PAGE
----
Table II shows that the AUC of ZP-PTH 40 µg coated dose resulted in a relative exposure that was 77% of FORTEO® administered to the abdomen and was estimated to be the same (95–105%) as that of the injection administered to the thigh. The half-life for PTH administered by ZP-PTH 40 at the abdomen was 0.55 +/– 0.16 h compared to 0.88+/–0.33 h with injection at the same site. The Tmax for ZP-PTH 40 was shorter compared to FORTEO®, 0.12 h +/– 0.05 vs. 0.56 +/– 0.27 h, while the Cmax was ~1.7 times higher. The plasma PK profile of patch-delivered PTH may be due to a faster input rate than the subcutaneous injectable. The initial delivery from the patch is very fast, and the fast decline in plasma concentrations after patch administration seems to be driven by the biological elimination half-life of PTH (about 0.2 h). Conversely, after subcutaneous injection, the absorption from the subcutaneous space seems to be rate limiting and determining the terminal decline in plasma concentration.

The effect of patch wear-time was evaluated for possible changes in plasma PTH Tmax, Cmax, and AUC. The PK analysis with patch wear-times of 30 min or 2 h showed no significant difference (Fig. 5). The Tmax was 0.1 h in both cases. The Cmax was 207+/– 60 pg/mL and 228+/– 144 pg/mL and the AUC was 145+/– 27 pg-h/mL and 166+/– 56 pg-h-/mL for the respective 30 min and 2 h patch wear-times.

In Phase 2, our ZP-PTH patch system was shown to be safe and effective in 165 post-menopausal women with osteoporosis who are at high risk of bone fracture (18). The dose-ranging safety and efficacy study was multi-center, randomized, blinded, and placebo-patch-controlled, and FORTEO® was used as the active comparator. In this




PTH (1-34) Microneedle Patch Clinical Pharmacokinetics  



Table I Comparison of Phase 1   Parametera    Treatment
PK Parameters at 3 Different        Mean±SD, n =24
Application Sites        ZP-PTH (1-34) 30 mcg    FORTEO® 20 mcg
         Thigh    Upper arm    Abdomen    Thigh

Cmax (pg/mL)

   56.9±27.8    96.4±63.8    106.9±39.6    54.3±21.8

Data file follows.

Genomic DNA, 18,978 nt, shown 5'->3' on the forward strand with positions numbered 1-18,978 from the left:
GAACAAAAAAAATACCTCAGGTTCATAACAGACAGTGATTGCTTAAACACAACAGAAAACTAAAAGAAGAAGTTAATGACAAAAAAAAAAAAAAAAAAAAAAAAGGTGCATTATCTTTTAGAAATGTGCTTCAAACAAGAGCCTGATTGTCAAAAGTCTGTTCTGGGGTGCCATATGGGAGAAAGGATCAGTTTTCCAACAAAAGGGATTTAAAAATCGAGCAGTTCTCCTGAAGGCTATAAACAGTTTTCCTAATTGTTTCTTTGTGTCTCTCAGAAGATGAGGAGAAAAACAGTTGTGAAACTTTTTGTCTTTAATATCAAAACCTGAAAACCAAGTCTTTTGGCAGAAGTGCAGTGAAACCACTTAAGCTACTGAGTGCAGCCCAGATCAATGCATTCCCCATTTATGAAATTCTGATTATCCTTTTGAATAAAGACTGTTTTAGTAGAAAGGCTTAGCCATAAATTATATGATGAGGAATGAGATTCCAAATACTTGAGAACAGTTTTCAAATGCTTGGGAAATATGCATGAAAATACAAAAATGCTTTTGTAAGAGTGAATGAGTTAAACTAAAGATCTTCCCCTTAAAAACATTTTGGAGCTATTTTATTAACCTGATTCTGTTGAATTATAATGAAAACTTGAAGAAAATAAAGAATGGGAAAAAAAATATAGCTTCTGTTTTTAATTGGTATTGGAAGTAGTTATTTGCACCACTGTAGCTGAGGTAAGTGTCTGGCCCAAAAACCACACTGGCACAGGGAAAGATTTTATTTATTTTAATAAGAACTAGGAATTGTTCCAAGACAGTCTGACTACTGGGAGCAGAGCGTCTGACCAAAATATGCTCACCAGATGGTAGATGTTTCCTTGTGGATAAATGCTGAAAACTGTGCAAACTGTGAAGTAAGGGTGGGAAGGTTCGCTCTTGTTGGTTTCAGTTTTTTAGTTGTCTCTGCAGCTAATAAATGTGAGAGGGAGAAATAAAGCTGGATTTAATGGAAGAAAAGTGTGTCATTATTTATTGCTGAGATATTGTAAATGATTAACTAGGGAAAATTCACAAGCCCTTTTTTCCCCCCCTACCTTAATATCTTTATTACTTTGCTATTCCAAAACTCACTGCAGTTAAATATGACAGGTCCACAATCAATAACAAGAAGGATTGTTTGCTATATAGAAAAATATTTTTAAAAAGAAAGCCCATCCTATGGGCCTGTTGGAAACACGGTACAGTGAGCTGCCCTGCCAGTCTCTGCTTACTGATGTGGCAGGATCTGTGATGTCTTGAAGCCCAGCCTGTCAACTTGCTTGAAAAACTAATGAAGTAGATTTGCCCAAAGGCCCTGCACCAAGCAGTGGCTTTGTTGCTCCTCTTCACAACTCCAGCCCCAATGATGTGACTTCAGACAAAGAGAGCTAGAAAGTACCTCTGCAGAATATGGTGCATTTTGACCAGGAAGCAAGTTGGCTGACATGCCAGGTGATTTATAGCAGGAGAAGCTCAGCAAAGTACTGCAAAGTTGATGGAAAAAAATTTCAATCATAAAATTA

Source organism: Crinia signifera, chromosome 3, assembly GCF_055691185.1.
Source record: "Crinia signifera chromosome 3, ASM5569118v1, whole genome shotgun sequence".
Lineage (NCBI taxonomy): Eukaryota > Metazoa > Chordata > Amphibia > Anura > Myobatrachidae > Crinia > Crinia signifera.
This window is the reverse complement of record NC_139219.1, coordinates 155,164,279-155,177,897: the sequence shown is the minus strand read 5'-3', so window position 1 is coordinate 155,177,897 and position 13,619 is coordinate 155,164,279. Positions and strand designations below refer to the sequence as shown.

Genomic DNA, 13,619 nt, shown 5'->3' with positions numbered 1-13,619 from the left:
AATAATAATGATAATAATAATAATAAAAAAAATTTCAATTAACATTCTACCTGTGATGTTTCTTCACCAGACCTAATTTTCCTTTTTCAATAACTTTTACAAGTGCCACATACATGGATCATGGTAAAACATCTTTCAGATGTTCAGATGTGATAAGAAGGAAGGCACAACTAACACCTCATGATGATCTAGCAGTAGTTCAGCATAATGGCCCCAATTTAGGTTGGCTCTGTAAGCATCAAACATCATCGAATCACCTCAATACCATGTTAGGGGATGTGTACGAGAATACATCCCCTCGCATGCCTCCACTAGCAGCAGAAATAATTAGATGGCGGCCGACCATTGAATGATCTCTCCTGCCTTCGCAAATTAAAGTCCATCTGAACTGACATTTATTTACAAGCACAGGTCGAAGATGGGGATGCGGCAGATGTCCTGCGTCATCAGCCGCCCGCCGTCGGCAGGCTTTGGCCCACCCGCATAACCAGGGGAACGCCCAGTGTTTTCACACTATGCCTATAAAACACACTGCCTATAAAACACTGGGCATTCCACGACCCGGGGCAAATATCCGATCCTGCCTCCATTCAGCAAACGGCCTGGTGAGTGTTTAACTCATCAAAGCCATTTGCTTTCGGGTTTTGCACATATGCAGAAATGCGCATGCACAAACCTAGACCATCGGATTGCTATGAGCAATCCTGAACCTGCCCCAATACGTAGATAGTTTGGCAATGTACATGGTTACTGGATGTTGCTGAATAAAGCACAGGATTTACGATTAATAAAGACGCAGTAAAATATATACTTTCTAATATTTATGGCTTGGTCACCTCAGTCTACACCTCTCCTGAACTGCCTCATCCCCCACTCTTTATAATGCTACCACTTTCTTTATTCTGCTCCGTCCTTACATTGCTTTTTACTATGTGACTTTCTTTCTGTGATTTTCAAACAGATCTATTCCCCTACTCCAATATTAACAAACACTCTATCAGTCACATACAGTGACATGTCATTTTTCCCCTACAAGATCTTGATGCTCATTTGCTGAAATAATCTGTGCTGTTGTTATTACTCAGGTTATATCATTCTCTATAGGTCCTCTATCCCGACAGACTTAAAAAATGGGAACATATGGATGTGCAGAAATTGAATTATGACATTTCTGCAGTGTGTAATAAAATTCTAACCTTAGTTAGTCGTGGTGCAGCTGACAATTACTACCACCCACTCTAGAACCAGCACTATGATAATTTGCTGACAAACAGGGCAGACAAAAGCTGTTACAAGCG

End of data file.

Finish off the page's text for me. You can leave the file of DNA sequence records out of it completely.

Tmax (h)

   0.14±0.10    0.14±0.09    0.15±0.06    0.39±0.24

t1/2 (h)

   0.80±0.49    0.53±0.16    0.80±0.35    1.39±0.51

AUCt (pg.h/mL)

   29.9±24.0    46.5±35.9    65.7±38    81.7±38.9

Relative Bioavailability (%)

   37.4±23.8    56.3±42.8    92.1±60.4    Reference

a        Presented using the calculation without dose normalization; AUCt is 0–8h


AUCinf (pg.h/mL)

   46.6±26.4    60.2±34.9    88.2±40.6    117.4±38.8

Relative Bioavailability (%)

   40.3±20.1    51.7±27.1    81.5±46.3    Reference


5-arm study, subjects self-administered either ZP-PTH 20, 30 or 40 µg patch doses, placebo patch or FORTEO® injections daily for 6 months. The objectives were to evaluate for safety, pharmacodynamic effects and pharma-cokinetic profile of the administered doses.

The ZP-PTH patch delivered a dose-proportional plasma PTH pulse profile that was well described by the pharmacokinetic model based on all PK data (Fig. 6a). All patch doses showed a shorter time to peak concentration and a shorter apparent half-life than injectable PTH. The AUC was dose proportional, and there was no change in the AUC from the 1 month to the 6-month time point (last dose) (Fig. 6b). The AUC-ratio for ZP-PTH 40 µg compared to injection was 0.81 [0.68 to 0.98; 95%CI]. The AUC-ratios were 0.42 [0.35 to 0.50] and 0.63 [0.52 to 0.76] for the 20 and 30 µg patch doses. The between-subject variability in AUC was similar for ZP-PTH doses and injection. The coefficient of variation was 39% for

Table II Phase 1 PK Parameters of ZP-PTH 40 µg Compared to FORTEO® 20 µg Dose


Parametera    Treatment
     ZP-PTH (1-34)    FORTEO®
     40 mcg    20 mcg
     Abdomen (n = 25)    Abdomen (n = 23)

Cmax (pg/mL)

   133.7±50.8    78.4±28.2

Tmax (h)

   0.12±0.05    0.56±0.27

t1/2 (h)

   0.55±0.16    0.88±0.33

AUCt (pg.h/mL)

   78.6±29.9    105.4±36.0

AUCt ratio (%)

   77.6    Reference

AUCinf (pg.h/mL)

   93.8±27.1    125.4±35.0

AUCinf ratio (%)

   77    Reference


a  Presented using the calculation without dose normalization; AUCt is 0–8 h

FORTEO® and 34%, 33%, and 36% for the 20, 30, and 40 µg ZP-PTH patches, respectively. The coefficient of variation for the between-occasion variability within a subject was 24% for FORTEO® and 23%, 28%, and 30% for the 20, 30, and 40 µg ZP-PTH patches, respectively. The relative AUC of the ZP-PTH patch and injection in this study were similar to those observed in our previous Phase 1 studies. The geometric mean Cmax ratio for ZP-PTH 40 µg (at 0.16 h)) compared to injection was 1.56 [1.31 to 1.85]. The Cmax ratios were 0.82 [0.69 to 0.98] and 1.21 [1.01 to 1.45] for the 20 and 30 µg ZP-PTH doses. The CV% of between-subject and between-occasion within subject variability of Cmax was in the same order and not different between FORTEO® and ZP-PTH patch. There was no effect of age, ethnicity or weight on dose exposure relative to that observed for the PTH injection.